Our brain’s evolution and observations of its function need the adoption of a consistent model to help us with AI. Patom theory (PT) is such a model.

It stands to reason that as the only human-level intelligence is in humans, brain science should lead the way to create artificial intelligence (AI). Patom theory was first described in the 1990s and since then the theory has been effective at solving problems in natural language understanding (NLU). Its terse description is that with Patom theory (PT), all a brain does is store, match and use hierarchical, bidirectional linkset patterns[i]. That is, sets and lists are sufficient to explain all that a human brain is capable of. …

Understanding human language (NLU) is best seen, not discussed.

Today I want you to see what is required for Natural Language Understanding (NLU) to meet the demands of the human device interface of tomorrow. This will be mainly visual to keep it simple. Your own English understanding can confirm what the machine is doing more effectively than a forensic explanation! If you’re not involved in NLU, you may wonder what all the fuss is about, since the responses are obvious, but that’s exactly what our machines need to do to help and emulate us: make us think that a person responded. …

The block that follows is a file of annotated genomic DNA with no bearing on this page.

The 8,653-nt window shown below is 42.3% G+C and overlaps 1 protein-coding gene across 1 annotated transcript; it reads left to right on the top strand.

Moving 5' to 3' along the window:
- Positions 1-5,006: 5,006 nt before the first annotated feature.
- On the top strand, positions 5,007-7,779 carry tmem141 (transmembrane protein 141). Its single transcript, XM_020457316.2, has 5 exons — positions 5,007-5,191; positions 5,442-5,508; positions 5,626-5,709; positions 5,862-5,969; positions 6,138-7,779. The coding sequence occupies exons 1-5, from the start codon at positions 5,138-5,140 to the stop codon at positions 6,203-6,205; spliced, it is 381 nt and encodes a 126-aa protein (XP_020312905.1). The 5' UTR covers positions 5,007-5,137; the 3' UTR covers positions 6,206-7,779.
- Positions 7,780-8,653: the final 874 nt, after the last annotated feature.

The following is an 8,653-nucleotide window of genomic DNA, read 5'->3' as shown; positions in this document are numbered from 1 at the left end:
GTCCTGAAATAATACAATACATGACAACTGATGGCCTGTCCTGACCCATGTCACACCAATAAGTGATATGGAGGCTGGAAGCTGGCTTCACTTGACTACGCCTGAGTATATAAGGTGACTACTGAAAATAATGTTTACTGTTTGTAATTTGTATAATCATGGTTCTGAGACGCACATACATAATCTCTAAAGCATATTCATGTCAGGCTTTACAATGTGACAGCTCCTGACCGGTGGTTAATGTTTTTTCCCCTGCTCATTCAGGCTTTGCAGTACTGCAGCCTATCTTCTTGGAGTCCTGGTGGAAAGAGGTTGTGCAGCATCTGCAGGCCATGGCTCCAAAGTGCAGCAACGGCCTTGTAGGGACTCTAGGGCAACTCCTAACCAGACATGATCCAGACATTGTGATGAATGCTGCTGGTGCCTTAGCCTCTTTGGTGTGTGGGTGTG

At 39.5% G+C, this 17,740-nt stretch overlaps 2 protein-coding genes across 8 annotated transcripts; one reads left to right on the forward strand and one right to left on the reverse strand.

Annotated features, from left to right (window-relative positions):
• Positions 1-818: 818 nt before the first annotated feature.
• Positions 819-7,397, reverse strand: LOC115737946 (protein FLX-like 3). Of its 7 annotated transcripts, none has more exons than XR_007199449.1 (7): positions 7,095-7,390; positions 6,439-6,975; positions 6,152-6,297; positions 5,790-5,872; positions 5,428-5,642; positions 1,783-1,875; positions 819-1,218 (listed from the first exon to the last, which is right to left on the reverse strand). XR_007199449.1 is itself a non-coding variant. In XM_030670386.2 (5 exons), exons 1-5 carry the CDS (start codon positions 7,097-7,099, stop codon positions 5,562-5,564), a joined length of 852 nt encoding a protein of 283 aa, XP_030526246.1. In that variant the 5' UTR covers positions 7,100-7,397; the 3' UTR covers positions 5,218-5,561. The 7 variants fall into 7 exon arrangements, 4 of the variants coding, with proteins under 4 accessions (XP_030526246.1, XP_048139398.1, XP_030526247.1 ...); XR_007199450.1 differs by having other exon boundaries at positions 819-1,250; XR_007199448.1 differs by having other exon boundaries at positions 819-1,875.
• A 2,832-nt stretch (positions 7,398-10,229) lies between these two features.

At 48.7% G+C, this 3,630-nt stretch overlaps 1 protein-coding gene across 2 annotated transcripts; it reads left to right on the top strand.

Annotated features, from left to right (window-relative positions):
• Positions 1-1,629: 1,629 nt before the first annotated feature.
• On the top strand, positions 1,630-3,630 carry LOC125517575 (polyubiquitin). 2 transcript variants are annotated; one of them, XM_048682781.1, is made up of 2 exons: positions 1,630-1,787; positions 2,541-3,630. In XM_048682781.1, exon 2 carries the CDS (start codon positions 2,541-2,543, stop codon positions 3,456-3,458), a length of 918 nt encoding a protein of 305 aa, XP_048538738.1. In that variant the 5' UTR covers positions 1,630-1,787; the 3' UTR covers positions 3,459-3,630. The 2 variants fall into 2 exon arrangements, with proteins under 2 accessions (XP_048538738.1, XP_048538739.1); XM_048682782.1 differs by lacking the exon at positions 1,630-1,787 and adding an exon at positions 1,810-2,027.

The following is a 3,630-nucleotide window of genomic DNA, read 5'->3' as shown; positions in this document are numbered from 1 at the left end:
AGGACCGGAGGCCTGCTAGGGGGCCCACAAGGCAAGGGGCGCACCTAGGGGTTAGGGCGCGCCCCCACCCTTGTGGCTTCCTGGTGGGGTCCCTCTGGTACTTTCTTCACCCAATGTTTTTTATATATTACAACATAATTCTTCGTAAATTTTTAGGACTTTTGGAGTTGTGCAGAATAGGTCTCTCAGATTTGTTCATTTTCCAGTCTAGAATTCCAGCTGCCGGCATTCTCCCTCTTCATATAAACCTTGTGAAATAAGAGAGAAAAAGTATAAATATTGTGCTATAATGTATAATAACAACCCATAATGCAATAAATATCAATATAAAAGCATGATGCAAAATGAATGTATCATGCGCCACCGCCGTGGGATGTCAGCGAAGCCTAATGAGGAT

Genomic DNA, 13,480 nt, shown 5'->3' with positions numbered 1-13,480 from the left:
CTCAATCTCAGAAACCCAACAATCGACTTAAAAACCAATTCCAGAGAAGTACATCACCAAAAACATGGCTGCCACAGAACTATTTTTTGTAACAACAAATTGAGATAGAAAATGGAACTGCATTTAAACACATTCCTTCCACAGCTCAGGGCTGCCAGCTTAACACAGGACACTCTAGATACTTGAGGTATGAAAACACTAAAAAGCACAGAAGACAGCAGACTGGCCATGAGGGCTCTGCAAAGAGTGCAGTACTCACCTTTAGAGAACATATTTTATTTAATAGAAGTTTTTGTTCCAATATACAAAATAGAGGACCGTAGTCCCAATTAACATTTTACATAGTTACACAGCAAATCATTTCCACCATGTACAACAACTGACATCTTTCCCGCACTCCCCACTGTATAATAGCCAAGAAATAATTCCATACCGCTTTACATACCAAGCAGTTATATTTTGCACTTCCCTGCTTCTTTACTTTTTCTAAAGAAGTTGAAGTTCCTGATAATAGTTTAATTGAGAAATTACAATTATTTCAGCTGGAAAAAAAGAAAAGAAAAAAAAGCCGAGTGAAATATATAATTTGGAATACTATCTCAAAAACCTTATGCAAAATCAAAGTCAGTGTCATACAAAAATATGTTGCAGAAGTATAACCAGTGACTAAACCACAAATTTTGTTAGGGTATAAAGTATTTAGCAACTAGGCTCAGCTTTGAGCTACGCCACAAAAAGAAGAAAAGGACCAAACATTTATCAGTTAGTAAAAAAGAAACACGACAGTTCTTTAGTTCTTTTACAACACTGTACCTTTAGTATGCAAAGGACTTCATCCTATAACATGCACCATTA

Understanding with Grice’s Maxims is helpful for NLU

Here’s an ambiguous sentence in English: “I’m going to jump in the shower.”

Is the speaker going to do jumping jacks in the shower!? Or is the speaker going to move into the shower in a single jump? Maybe the speaker is going up a tall building and will then jump and fall into a shower positioned at the bottom! What a scary utterance!

For AI to understand its meaning, how should we approach it?

Cognitive scientists look to emulate the human brain using any of its interdisciplinary parts (philosophy, psychology, linguistics, computer science, neuroscience, or anthropology). …

Representing language-independent meaning like a brain won’t come from a modern system that represents meaning in English alone

Human language is like a code. Our brain takes meaningful ideas and converts them into sequences of muscle movements to communicate with others. It also does the reverse, converting sounds received into their meaning. This works with other modalities like writing, touch, and visual sign language. The communication is very rich and flexible, able to deal with real-world knowledge as well as exquisitely generalized details within the immediate conversation.